Other buildings have since grown up around the edge of the site, with sports pitches in the centre, with diverse buildings being added to the new site over the last 130 years.

1900sEdit

 
The current main school building and a since replaced boat house in 1908

The main school building suffered a major fire in 1905.[45][46] Moss was succeeded in 1908 by Cyril Alington, then Master in College at Eton. Alington, though a Fellow of All Souls College, Oxford, was a sportsman, evidenced by the 1914 appointment as his secretary of Neville Cardus, the future cricket journalist who had joined the school in 1912 as the school's assistant cricket professional.

At the time of his appointment as Headmaster, Alington was younger than any of the masters on the staff, so to bring in new blood into the teaching staff, he recruited several former Collegers from Eton, most notably The Rev. Ronald Knox. Alington wrote the school song and commissioned its flag (a banner of arms of its coat of arms),[47] and he was an energetic builder; the school Alington Hall (assembly hall) is named after him. In December 1914 he wrote a poem, "To the School at War", which was published in The Times.[48][49] After leaving Shrewsbury, Alington went on to serve as Chaplain to the King to King George V from 1921 until 1933, and then Dean of Durham, from 1933 to 1951. He appeared on the cover of Time magazine on 29 June 1931. "An accomplished classicist, a witty writer especially of light verse, and a priest of orthodox convictions ..."[50]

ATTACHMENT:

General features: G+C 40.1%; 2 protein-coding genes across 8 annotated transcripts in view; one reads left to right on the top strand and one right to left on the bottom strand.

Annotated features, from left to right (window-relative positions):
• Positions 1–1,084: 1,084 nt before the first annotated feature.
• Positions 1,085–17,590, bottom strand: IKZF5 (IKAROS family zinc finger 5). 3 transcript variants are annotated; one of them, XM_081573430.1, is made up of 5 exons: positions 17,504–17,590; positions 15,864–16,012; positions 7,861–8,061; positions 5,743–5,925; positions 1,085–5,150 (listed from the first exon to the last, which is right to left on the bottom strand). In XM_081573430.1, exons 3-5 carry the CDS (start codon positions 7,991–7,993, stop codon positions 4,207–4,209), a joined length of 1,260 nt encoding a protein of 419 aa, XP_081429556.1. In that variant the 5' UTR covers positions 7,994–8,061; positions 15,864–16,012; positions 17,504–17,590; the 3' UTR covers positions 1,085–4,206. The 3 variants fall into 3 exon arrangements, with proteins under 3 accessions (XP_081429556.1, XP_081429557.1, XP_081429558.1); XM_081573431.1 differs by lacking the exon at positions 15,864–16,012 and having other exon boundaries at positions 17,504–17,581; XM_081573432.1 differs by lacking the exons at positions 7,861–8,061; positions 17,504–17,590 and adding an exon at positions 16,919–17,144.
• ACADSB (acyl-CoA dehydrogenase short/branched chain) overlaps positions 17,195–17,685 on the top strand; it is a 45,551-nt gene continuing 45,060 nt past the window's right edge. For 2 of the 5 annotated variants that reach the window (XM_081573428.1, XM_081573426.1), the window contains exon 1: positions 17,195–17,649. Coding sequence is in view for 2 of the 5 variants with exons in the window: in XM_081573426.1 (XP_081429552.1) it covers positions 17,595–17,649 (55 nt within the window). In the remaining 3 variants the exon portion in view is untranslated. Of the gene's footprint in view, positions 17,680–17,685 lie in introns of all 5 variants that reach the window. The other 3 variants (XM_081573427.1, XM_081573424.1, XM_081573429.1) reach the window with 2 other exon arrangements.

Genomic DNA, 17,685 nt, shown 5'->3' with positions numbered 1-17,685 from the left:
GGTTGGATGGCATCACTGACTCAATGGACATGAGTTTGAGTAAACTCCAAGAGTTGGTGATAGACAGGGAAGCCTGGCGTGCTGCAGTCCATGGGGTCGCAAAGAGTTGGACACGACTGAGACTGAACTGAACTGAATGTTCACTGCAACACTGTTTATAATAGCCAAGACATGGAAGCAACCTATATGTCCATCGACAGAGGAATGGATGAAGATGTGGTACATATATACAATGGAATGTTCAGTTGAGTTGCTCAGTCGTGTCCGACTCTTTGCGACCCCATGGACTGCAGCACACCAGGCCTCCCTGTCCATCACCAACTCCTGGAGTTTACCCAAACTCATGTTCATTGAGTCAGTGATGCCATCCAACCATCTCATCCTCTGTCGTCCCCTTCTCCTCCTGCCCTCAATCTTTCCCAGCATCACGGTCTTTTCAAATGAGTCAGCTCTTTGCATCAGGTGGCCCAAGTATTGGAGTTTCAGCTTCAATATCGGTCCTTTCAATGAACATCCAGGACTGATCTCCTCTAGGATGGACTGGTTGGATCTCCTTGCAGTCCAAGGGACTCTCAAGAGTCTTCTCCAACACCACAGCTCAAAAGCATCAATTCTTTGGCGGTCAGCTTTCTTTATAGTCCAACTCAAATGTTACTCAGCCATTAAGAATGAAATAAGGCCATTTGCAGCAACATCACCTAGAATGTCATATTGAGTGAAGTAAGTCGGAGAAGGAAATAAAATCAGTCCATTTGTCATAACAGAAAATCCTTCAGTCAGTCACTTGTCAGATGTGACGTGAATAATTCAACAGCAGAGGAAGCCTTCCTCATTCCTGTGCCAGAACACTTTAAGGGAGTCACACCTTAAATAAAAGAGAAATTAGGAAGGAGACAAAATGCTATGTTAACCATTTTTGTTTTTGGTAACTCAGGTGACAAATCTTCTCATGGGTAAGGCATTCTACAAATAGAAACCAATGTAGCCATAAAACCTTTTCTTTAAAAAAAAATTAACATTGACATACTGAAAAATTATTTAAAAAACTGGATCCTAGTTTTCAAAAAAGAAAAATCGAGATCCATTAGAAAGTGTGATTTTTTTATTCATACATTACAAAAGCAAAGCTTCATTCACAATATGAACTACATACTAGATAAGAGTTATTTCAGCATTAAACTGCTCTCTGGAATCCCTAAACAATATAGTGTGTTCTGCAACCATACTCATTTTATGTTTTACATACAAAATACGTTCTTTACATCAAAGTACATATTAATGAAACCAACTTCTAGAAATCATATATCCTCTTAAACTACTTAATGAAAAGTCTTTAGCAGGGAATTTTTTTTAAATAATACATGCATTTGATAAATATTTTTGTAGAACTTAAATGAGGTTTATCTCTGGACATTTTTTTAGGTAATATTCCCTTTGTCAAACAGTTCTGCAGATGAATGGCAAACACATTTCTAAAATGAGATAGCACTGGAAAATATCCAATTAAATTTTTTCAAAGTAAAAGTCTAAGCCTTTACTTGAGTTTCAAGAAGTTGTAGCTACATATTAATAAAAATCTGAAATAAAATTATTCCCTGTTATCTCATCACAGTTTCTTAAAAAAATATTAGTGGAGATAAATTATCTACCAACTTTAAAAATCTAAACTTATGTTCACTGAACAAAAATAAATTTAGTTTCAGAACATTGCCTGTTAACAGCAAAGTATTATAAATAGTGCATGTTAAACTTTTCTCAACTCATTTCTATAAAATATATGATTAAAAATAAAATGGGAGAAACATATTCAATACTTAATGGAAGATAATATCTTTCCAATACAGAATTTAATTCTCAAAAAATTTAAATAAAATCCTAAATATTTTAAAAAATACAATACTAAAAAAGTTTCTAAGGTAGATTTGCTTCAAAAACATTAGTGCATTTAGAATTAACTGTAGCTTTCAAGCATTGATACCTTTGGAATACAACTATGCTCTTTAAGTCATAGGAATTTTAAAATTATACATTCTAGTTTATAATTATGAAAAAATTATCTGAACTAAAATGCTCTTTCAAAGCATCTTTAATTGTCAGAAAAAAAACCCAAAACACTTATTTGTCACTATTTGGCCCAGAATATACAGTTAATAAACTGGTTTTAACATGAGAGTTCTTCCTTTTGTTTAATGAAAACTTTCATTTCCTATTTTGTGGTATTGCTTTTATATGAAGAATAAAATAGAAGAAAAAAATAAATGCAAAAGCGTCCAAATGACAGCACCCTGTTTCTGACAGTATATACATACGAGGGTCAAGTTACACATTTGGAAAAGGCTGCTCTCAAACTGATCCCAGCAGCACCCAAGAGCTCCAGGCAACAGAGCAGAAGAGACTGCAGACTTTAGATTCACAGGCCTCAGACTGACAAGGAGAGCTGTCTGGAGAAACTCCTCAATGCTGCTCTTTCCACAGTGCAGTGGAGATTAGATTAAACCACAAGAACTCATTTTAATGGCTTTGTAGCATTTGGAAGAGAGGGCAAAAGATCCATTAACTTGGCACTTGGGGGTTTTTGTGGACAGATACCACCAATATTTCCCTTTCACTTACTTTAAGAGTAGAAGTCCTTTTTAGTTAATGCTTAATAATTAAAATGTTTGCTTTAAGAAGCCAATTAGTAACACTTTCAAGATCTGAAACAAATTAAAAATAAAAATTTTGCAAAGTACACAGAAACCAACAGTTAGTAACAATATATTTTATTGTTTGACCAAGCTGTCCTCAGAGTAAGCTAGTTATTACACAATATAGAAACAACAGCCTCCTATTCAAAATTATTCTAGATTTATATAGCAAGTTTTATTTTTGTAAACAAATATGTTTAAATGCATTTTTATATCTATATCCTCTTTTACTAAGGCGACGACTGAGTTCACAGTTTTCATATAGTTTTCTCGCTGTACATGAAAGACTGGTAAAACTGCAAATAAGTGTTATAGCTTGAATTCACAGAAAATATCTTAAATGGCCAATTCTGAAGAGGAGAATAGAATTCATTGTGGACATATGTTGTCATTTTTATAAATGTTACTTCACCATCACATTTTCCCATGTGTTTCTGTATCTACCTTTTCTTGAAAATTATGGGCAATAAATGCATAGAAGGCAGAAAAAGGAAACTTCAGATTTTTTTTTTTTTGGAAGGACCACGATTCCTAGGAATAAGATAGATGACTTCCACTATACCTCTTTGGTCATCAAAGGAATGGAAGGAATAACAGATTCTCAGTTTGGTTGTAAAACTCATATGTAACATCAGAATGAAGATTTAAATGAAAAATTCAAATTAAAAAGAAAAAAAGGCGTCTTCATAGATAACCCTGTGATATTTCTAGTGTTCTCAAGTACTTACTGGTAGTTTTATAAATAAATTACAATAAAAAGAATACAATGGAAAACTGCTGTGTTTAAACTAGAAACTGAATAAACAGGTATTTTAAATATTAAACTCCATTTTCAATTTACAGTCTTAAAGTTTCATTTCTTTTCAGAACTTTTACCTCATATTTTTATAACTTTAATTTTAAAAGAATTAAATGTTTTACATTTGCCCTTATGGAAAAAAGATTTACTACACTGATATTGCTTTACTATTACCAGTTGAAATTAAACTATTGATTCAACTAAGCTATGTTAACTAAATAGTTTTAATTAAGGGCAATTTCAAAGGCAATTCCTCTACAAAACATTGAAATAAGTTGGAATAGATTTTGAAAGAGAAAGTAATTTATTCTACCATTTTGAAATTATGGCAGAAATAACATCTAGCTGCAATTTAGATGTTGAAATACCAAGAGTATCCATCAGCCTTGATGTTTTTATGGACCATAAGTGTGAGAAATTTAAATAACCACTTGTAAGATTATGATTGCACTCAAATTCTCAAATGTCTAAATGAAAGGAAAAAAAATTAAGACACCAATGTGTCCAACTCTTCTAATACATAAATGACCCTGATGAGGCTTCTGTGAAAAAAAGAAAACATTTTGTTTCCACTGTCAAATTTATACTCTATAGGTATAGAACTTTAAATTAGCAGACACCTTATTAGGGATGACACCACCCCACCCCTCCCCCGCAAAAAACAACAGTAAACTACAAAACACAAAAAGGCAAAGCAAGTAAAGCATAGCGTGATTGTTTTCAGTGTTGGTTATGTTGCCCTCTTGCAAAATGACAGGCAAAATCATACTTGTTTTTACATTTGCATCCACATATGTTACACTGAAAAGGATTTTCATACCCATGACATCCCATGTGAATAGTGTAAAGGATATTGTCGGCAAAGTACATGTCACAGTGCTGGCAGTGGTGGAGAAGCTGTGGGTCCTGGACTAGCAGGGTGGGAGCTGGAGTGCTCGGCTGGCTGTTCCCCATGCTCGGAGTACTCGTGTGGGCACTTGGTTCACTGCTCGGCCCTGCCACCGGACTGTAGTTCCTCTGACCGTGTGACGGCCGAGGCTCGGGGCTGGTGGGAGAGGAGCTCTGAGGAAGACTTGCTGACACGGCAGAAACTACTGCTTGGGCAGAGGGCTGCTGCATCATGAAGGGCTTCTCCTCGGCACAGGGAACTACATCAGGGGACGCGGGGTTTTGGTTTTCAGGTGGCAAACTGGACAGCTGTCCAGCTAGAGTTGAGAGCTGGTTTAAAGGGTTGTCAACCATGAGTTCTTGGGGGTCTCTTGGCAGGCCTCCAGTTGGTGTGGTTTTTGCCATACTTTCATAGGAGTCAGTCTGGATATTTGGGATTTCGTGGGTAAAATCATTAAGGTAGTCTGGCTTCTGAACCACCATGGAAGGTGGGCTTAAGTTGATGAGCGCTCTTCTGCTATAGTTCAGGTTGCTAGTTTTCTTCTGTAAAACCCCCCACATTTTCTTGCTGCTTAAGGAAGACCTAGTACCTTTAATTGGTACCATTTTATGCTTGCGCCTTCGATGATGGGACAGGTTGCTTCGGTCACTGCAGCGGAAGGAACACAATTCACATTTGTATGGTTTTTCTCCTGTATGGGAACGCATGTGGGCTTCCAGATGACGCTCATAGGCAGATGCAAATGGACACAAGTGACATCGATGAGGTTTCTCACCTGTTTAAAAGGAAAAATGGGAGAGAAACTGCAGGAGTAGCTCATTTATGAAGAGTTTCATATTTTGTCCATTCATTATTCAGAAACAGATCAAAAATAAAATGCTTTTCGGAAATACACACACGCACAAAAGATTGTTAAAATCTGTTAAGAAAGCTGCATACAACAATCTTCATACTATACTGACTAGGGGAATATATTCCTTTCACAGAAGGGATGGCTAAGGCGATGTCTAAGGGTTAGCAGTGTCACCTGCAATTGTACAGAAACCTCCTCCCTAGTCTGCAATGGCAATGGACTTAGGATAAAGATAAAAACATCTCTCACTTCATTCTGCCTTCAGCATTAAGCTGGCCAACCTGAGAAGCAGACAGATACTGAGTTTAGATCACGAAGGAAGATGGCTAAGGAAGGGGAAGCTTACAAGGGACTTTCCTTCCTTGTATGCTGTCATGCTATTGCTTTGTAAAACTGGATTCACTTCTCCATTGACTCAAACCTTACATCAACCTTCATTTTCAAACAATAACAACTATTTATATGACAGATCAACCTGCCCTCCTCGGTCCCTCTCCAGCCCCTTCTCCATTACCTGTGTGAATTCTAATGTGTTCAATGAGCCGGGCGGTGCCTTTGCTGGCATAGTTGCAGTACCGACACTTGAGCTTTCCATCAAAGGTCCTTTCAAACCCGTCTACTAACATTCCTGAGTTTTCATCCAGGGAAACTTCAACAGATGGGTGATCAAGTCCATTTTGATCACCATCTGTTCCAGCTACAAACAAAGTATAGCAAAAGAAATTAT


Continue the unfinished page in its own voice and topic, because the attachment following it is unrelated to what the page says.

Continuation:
During the Edwardian period Oldham's Hall was built (1911).[51] The current library building was added in 1916.[52]

Mountaineer Andrew Irvine, who, with George Mallory may have reached the summit of Mount Everest in the 1924 British Everest Expedition attended Shrewsbury during the First World War.[53] During the 1920s the Georgian villa houses at Severn Hill[54] and Ridgemount[55] were acquired by the school and adapted into boarding houses. Severn Hill, the linear decedent of the house of which Irvine was captain, holds his ice axe from the expedition, discovered in 1933 by Wyn Harris.[56]